City Sounds: Austin, Texas – A Flood of Blues

Austin, Texas has been one of the most influential cities in defining 20th century and contemporary American music. A wave of musical geniuses including Stevie Ray Vaughn and Janis Joplin stormed the city’s venues in the 60’s and 70’s.

Those musicians left a trail of deep-rooted, soul-wrenching folk and blues tunes that would inspire a generation of future musicians. Currently, Austin remains a pinnacle in producing influential artists – and two up-and-coming music moguls hail from within the city’s limits — each creating a modern spin on the city’s staple sounds.

Gary Clark Jr. is unquestionably the most exciting artist to come out of Austin in the past decade. Clark encompasses a tenaciously aggressive yet smooth and unwavering sound.

It’s clear Clark’s a man with stories to tell, and often times his guitar does most of the talking. Clark has taken the stage with the Mississippi great, B.B. King, and The Rolling Stones. In 2012, Clark released his debut album “Blak and Blu,” which boasts a wide array of genres — from the Hendrix-inspired tones in songs like “Numb,” to the heart-spilling fragility in “Please Come Home.”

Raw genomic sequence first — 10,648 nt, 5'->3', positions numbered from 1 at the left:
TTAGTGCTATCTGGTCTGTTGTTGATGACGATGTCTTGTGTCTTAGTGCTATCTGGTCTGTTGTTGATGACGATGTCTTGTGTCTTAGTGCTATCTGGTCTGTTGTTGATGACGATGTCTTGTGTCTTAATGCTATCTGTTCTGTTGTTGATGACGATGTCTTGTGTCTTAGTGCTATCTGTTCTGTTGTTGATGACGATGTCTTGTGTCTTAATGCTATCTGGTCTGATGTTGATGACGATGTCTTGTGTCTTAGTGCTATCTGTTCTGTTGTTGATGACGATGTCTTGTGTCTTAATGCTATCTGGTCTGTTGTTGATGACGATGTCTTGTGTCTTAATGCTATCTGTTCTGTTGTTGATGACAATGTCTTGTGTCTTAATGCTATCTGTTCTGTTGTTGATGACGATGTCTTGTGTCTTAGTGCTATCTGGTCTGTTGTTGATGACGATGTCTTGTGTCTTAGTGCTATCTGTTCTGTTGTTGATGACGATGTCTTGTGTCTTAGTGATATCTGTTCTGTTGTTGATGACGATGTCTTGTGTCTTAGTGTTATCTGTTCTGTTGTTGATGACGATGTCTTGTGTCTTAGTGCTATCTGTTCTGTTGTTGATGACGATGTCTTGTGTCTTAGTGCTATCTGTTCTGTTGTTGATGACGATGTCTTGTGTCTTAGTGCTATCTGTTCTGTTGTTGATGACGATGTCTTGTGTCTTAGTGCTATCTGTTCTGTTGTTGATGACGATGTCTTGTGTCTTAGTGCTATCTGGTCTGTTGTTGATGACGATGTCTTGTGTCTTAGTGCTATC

Other single-worthy tunes such as a rendition of Jimmy Reed’s “Bright Lights, Big City,” or the stripped down, raw blues sound of “Next Door Neighbor Blues” litter the 15-song album.

For listeners who enjoy songs with a hip-hop infused beat, turn on “Soul” or “Things are Changin’.” Fans of The Black Keys, Albert King and Alabama Shakes might also enjoy this soon-to-be music icon.

Another rising musician hailing from Austin is Max Frost. Releasing his first EP “Low High Low” in 2013, Frost has been touring the country since. Featured in Rolling Stone, Frost’s hip-hop-styled sound, combined with a classic Texas-flood blues, makes for a powerful listening experience that strikes the ears with an unfamiliar pleasure.

Perhaps the most mystifying aspect of Max Frost’s career is how he hasn’t blown up yet. His single “White Lies,” which provides an irresistible synth lead followed by a smooth voice, is featured on a Beats by Dre commercial and has been spinning on radio stations across the country.

“Nice and Slow” is another must-listen song on Frost’s EP. A psychedelic arrangement of slow moving synth beats and voice filters create for another irresistible track by the Austin local.

If you happen to enjoy the current music scene of Austin, look into festivals such as Crossroads, South by Southwest and Austin Psych Fest, and check out who is performing — you may find some sleepers in the city limits that are the next Gary Clark Jr. or Max Frost.